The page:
“O People. We have created you from a male and a female and made you into branches of humanity and different gatherings into nations so that you may come to know each other. Behold the most honored among you in the eye of God is the most deeply conscious of Him. Truly, God is All-Knowing, All-Aware.”

Kassas called the Catholic community’s gift “an example and an application of this verse.”

“What this passage talks about is that we all come from one origin,” he said. “People divide themselves into groups and isolate themselves from others, thinking that they are better than them, but the truth is, God said we have made you into that kind of division to get to know one another.”

Kassas said God’s purpose for making us different was not to cause conflict.

The arch above the mihrab before it was painted. The mihrab is where the imam leads prayer and speaks about the Qur’an during worship service at the mosque. (Contributed photo)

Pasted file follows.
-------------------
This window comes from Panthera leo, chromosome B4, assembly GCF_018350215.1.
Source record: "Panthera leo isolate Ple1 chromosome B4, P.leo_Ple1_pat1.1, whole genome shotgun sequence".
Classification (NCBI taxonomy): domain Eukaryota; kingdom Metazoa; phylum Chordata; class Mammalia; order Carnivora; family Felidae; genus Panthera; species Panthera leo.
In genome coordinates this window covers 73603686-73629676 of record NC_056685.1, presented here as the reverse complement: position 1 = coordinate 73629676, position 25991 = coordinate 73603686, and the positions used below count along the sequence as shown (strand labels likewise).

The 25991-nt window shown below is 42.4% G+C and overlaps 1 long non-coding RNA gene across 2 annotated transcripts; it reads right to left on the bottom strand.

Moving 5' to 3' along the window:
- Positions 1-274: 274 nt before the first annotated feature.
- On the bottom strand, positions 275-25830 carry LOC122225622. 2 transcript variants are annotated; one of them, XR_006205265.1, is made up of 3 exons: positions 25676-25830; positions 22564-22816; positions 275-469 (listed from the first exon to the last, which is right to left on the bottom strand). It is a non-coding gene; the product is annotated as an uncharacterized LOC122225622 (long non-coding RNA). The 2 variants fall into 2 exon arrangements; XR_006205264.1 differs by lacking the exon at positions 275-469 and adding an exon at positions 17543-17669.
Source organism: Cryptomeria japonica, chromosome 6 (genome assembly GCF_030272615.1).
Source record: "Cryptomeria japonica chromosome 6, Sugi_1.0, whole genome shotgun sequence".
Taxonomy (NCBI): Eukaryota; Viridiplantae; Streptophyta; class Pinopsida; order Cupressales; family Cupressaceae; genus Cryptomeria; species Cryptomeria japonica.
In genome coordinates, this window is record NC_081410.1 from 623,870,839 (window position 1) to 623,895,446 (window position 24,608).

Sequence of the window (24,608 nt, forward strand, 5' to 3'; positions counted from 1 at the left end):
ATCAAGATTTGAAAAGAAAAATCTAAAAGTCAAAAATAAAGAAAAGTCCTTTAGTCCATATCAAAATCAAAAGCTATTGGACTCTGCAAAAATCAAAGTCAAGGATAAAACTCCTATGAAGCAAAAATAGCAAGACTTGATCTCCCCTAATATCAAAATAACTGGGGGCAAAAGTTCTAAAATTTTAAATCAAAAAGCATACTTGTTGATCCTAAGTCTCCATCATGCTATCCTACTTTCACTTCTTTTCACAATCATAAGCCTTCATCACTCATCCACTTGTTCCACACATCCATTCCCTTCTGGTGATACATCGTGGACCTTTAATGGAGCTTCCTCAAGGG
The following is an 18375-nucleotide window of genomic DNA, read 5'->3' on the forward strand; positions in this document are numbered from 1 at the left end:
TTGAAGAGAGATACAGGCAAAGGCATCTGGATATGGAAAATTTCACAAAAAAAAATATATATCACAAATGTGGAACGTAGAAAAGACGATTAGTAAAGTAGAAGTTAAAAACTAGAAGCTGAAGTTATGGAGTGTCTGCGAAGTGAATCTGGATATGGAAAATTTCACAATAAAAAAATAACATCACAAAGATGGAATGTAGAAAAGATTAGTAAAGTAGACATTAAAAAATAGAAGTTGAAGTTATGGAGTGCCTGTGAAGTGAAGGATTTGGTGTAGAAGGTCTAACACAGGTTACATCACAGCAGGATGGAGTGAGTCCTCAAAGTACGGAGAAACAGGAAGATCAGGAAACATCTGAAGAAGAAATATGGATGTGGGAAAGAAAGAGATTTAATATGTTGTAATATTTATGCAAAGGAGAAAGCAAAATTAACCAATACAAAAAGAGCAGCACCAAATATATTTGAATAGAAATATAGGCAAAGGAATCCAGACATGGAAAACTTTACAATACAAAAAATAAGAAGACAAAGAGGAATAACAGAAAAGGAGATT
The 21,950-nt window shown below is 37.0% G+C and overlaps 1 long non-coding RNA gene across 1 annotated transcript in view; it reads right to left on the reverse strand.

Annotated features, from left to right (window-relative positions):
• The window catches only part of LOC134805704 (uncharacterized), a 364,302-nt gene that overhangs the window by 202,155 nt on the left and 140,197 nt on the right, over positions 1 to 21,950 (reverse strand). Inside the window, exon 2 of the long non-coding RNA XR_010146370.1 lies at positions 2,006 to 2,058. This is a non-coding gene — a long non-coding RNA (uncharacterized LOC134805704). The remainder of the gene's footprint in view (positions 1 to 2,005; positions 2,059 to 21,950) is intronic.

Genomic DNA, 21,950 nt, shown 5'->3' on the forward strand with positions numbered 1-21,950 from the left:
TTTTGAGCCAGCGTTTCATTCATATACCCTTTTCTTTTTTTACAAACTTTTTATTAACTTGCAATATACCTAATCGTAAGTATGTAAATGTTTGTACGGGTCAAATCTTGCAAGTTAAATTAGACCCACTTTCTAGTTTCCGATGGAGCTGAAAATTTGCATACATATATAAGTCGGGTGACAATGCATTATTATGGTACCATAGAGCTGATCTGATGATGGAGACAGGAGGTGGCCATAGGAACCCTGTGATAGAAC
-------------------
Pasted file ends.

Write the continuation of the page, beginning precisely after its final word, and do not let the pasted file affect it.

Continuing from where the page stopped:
“The whole idea of different grouping (is) God wants each group to learn from the others and teach them,” he said. “The most honored among you is the most God conscious or the one who is centering his life around God.”

On the wall to the left of the arch is a small plaque that identifies the calligraphy as a gift from the Catholic parishes. Father Dietzenbach hopes the art will serve as a lasting symbol of cooperation between the two groups.

“In the handful of times I have been to Children of Abraham I have been amazed at our commonalities and I have to admit that some of the most beautiful theological reflections I have ever heard about Mary, the Mother of Jesus, have come from faithful Muslims,” said Father Dietzenbach. “I hope that this gift is a sign of solidarity and love and a reminder that religious freedom is a right we hold together as we strive to make our own community a place of peace, understanding, and kinship.”

 

Cover photo: (Left to right): Artist Donna Slade; Dr. Adib Kassas, acting imam; Aref Khatib, president of the Tri-State Islamic Center; Father Alan Dietzenbach; and Dr. John Eby of Loras College pose in front of the arch which was enhanced by the gift of calligraphy expressing a verse from Islamic scripture. The art was a gift from the Catholic parishes of Dubuque. (Photo by Dan Russo/The Witness)